Are stupid people more likely to die from a heart attack?

ashtrays cause cancer? bad researchI’m still chewing on the extraordinary flame-out that is the medical research from the British Wellcome Trust and the Medical Research Council, as reported in BBC News under the headline Lower IQ ‘a heart disease risk’.

The problem? They have committed the cardinal research sin of taking correlational data and concluding causality. It’s a classic logic problem as illustrated by this: smokers have ashtrays in their houses. Smokers get lung cancer. Therefore ashtrays cause cancer.

Their research shows:

“when the researchers took into account IQ and controlled for nine other known heart disease risk factors, IQ alone explained 23% of the differences in mortality between the highest and lowest socioeconomic groups in the study.

Think about that. How can they really conclude what they’re presenting as research information?

Scientific research is predicated on the ability to remove variables from the equation so you can really see what causes what and what is correlated with what. Without a good research sense, you really might be confident that ash trays cause cancer.

Back to the research article…

“Professor Alan Maryon-Davis, president of the UK Faculty of Public Health, said: “People with lower IQ also tend to miss out on preventive healthcare.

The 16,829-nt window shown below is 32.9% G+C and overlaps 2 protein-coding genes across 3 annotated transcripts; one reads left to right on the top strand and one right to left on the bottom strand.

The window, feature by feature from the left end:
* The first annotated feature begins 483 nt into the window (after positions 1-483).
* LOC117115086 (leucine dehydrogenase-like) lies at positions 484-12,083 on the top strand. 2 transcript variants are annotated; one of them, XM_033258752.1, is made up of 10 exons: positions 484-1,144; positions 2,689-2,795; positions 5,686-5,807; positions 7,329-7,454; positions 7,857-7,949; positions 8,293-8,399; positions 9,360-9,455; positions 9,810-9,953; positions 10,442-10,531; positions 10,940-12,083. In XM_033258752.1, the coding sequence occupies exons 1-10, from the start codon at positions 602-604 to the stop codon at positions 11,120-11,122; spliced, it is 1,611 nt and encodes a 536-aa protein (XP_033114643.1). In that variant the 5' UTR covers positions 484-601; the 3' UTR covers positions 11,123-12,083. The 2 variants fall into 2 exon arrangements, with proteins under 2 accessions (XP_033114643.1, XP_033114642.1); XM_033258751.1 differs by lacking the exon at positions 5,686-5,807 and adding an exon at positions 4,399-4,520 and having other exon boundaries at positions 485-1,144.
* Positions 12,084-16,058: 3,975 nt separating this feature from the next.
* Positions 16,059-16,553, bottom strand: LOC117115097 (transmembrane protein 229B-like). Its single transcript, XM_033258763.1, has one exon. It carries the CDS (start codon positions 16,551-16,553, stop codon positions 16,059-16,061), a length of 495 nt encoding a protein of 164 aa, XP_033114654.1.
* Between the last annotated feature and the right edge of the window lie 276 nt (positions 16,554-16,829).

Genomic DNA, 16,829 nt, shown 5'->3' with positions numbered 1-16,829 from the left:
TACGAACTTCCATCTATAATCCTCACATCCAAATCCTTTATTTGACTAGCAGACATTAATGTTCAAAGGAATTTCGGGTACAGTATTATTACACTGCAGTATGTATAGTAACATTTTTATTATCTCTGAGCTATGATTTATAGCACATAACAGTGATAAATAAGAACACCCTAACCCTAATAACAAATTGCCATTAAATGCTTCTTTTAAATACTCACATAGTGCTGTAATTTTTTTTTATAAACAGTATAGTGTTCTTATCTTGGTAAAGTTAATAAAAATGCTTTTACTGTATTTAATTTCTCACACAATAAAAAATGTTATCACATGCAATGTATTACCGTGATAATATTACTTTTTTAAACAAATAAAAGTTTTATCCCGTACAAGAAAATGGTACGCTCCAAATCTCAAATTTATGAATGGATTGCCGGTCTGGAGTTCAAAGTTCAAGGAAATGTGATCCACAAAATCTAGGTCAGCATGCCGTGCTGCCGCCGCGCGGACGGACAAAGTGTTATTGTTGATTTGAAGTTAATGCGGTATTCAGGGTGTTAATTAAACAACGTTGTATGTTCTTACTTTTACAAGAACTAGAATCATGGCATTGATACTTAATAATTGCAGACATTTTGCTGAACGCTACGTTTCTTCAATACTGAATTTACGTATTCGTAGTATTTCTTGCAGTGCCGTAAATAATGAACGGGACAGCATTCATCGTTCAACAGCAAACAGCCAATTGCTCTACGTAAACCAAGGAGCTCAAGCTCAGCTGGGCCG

“They are less likely to have check-ups, follow lifestyle advice, take preventive medication and be referred for preventive hospital treatment. We must find ways to break down these barriers.”

Again, these are correlational factors. They’re likely true, but to say that people with lower IQs are less likely to get medical care, therefore we can conclude that stupidity causes cancer.

I’m all for us trying to compensate for the ceaseless drumbeat of cheap, unhealthy food and lifestyle options, but let’s clean up the research so that when we make the case, we can actually have decent, measurable results.

4 comments on “Are stupid people more likely to die from a heart attack?

  1. As I read it they are not saying IQ causes heart disease, they are saying IQ explains higher mortality or how long one can live with heart disease. The premise as you pointed out is that if you don’t follow advice then the heart disease will claim you quicker.
    A similar analagy would be that I believe I can fly by flapping my arms. So I jump off a tall building and flap my arms. The direct cause of my death will be my impact with the ground. But one could back up to the “fall” as explaining why I died of impact. One could back up further and say it was my belief I could fly that ultimately explained why I died from an impact to the ground.

  2. Dave, I’ve got to say I’m not entirely sure what your problem with this article is. The researchers are quoted as saying that the study ‘raises the possibility’ that IQ may need to be considered as an explanation for why people in lower socioeconomic groups have higher cardiac mortality, and that there are ‘several possible explanations’ for their findings. That sounds entirely reasonable to me. I don’t see anywhere where they’re claiming to have concluded that low IQ definitely causes heart disease. What do you think is wrong with their research or the way it’s been presented here?

  3. The problem in my eyes, Sarah, isn’t so much the research or researchers, but the inevitability that research writeups that emphasize “the potential correlation between” becomes news stories about “A causes B”.

  4. That’s a problem, all right, and I quite agree with you there. But don’t blame the research or the researchers for the way the research gets presented. Hell, it’s the reverse of shooting the messenger. 😉

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